The hospital supplied me with two types of urine bags. One is an “Overnight bag”.


The long tube is plugged into the female end of the Foley catheter (an interesting role reversal) and the “bag end” is placed on the floor next to the bed. Obviously it makes sleeping a bit more challenging. You need to lie on the edge of the bed (the tube isn’t all that long) and you have to be careful not to turn over and kink the tube while you’re sleeping. In the morning, you unclip the “exit end” and empty it into the toilet.

During the day, I wear a leg bag.


This bag is strapped to my leg and allows me to walk around with relative freedom. I have to be careful going up and down the stairs, entering and exiting car seats, etc., but it does allow me to lead a more or less normal existence. The bag isn’t as big as the Overnight bag and so has to be emptied more frequently.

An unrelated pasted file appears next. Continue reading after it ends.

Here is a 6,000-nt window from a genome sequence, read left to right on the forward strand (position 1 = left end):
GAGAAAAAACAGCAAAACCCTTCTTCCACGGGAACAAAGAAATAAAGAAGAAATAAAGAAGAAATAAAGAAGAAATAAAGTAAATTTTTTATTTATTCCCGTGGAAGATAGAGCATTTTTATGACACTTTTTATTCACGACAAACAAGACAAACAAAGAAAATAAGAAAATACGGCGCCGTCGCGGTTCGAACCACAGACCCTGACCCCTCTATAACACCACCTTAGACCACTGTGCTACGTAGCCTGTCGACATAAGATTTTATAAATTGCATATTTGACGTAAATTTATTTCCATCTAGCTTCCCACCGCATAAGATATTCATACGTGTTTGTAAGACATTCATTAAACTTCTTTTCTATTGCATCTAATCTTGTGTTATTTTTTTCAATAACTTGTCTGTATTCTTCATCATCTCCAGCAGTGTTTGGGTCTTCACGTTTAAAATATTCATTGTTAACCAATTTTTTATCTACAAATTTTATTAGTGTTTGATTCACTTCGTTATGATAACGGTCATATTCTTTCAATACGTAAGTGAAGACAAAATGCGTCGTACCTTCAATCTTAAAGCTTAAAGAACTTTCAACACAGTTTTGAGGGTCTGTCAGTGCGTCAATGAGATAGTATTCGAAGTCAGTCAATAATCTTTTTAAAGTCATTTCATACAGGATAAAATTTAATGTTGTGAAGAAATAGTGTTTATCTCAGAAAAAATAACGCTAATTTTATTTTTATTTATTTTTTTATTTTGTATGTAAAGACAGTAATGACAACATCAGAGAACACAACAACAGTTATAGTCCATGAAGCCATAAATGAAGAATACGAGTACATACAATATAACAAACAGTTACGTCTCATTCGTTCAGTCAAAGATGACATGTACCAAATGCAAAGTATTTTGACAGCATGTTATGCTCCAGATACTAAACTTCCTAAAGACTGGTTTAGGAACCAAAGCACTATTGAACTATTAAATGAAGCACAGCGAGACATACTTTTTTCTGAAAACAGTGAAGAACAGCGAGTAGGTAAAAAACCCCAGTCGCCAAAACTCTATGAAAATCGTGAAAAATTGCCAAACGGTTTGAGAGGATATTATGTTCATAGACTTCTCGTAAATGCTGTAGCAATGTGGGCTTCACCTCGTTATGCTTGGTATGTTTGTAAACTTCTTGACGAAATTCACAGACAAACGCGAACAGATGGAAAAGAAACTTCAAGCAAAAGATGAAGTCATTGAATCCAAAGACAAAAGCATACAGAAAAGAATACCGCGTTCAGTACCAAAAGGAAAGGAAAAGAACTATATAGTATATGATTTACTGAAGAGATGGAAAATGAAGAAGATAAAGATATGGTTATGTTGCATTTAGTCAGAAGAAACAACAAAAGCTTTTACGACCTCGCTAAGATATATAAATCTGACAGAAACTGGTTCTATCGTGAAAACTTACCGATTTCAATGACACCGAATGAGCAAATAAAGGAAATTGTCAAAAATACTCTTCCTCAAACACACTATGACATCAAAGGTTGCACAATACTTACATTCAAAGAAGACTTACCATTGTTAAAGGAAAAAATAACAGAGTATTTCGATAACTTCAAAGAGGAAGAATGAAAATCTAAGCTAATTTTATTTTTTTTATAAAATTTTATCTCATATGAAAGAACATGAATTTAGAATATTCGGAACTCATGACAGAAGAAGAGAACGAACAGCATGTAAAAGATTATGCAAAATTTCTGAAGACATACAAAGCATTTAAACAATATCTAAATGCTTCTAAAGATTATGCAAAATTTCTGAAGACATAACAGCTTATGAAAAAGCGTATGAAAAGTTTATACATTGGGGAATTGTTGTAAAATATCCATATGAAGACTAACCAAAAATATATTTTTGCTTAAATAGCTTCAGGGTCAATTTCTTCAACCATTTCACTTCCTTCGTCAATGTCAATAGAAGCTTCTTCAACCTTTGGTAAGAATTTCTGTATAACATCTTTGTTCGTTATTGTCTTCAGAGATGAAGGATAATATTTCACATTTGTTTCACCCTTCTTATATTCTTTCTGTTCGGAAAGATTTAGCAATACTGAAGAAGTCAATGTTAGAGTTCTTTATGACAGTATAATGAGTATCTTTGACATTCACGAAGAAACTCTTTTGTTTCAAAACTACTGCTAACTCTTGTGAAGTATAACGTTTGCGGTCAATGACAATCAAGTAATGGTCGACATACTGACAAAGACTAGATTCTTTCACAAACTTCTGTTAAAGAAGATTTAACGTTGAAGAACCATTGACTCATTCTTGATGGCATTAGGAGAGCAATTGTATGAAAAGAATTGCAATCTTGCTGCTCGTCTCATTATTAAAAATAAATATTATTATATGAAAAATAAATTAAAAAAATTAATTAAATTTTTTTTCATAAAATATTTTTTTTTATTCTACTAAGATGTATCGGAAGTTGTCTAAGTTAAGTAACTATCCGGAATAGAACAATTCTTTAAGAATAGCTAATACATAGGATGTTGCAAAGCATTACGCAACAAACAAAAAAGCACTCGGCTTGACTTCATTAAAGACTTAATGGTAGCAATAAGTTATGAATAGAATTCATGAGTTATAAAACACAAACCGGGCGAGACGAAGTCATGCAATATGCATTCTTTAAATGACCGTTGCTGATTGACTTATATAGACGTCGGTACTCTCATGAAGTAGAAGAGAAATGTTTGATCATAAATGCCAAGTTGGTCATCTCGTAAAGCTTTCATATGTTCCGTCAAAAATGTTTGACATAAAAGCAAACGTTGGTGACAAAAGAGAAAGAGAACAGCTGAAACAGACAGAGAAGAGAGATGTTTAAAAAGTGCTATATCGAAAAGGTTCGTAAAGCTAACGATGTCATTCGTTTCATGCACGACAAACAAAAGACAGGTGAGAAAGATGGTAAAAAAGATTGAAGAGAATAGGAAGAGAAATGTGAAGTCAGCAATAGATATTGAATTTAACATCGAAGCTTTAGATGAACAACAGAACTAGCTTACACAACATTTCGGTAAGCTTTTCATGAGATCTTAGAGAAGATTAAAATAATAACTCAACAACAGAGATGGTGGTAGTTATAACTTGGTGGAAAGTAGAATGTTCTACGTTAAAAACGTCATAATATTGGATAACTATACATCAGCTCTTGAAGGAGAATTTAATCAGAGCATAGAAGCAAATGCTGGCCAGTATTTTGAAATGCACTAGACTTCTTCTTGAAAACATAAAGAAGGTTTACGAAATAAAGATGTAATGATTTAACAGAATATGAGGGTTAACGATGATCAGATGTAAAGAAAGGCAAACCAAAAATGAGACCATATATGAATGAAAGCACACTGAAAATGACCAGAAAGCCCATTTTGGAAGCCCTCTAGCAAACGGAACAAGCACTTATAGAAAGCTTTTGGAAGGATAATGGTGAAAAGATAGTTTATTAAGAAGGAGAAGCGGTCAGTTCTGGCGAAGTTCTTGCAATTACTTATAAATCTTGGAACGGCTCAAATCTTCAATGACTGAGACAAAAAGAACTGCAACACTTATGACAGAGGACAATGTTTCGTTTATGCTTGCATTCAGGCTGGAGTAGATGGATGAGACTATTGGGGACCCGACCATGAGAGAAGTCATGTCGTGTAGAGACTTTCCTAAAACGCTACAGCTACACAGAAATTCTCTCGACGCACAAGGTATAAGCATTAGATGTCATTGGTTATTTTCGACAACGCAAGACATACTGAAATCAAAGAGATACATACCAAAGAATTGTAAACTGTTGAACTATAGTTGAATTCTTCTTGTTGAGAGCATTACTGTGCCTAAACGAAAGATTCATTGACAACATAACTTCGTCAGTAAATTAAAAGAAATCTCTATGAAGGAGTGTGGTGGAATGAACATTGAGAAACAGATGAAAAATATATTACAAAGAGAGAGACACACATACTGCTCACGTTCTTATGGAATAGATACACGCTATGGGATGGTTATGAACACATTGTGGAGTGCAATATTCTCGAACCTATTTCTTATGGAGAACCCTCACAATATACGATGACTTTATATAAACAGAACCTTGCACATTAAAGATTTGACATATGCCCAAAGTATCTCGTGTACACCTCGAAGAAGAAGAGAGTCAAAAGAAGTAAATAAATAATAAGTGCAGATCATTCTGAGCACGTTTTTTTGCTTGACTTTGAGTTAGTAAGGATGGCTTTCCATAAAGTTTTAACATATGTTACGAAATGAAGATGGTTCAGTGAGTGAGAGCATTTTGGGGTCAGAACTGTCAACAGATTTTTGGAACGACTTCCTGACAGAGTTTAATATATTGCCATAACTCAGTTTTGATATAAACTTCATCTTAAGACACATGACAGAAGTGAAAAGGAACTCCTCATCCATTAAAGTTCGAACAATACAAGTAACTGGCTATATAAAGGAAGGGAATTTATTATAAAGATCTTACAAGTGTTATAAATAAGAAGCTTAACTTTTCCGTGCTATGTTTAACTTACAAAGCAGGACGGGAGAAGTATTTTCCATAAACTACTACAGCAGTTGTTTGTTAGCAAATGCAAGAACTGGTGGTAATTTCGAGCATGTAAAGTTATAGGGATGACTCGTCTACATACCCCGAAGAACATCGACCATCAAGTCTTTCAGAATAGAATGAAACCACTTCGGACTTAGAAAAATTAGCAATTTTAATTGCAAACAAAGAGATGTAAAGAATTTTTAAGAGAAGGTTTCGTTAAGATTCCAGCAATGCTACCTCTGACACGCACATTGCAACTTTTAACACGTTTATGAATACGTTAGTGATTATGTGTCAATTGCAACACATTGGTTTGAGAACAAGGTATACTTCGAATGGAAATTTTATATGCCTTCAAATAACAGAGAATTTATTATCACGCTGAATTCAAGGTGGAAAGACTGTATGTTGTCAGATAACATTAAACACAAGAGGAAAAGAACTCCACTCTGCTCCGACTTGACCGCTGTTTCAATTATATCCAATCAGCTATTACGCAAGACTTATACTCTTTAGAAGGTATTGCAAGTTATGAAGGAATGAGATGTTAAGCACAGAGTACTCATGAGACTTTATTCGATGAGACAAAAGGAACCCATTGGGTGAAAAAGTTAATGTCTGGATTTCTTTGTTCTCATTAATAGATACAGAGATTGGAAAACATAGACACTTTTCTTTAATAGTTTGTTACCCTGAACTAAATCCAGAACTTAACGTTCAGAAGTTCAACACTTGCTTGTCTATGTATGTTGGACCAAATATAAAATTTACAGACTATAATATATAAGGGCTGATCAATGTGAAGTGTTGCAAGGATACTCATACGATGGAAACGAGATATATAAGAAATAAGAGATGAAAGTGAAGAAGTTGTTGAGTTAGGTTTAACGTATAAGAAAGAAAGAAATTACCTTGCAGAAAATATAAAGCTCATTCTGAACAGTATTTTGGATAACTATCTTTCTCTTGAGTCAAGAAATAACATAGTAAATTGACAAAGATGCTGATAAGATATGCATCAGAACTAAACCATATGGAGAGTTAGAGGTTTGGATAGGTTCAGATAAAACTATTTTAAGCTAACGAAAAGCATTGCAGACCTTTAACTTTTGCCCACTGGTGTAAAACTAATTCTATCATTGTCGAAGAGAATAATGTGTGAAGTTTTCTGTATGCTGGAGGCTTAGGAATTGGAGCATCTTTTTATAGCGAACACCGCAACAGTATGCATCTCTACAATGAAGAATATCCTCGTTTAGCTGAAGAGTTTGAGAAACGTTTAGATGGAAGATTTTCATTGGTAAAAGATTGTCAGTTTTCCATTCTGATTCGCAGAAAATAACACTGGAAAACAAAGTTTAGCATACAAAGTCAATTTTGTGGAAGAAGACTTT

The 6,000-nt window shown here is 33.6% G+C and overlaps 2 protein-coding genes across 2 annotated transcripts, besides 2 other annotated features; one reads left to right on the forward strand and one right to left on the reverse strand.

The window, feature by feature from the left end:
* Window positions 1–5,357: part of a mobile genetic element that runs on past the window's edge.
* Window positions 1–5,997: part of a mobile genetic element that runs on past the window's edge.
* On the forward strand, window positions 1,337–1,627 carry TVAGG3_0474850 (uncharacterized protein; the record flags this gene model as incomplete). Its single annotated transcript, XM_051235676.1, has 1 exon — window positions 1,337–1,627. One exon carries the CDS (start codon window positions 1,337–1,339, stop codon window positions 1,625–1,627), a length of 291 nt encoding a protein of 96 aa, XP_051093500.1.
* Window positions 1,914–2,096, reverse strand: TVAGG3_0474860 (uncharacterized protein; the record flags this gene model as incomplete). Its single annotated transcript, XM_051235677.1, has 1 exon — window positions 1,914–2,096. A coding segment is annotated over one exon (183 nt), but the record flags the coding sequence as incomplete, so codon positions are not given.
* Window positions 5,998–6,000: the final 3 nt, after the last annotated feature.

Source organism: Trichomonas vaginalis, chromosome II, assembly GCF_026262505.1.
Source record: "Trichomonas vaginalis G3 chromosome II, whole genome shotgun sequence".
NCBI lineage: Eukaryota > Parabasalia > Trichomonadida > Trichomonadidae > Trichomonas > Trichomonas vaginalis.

After usage, the bags have to be cleaned with a vinegar and water solution and then hung up to dry. Before being plugged in, the ends of the bag have to be sterilized with alcohol. It sounds complicated, but you quickly get used to it.

Tomorrow, God willing and the creek don’t rise, I’m getting my catheter taken out. It’s fine and all that, but I’ll be happy to see it go.

Happy Valentine's Day !!


So I’m at Fannie Mays today, standing in a long line, waiting to buy some Valentine's Day Chocolates. It suddenly struck me that at this time, exactly one week ago, I was in the middle of surgery. It sure puts things into perspective. A week ago I was lying on a table in an operating room, unconscious, with multiple robotic arms being manipulated inside of me to remove my prostate. Today I’m back home, driving my car, sipping a coffee from Starbucks and waiting in line at Fannie Mays…

I’m so thankful for modern medicine…

Monday, February 13, 2006

Prostate Surgery – Post-Surgery Status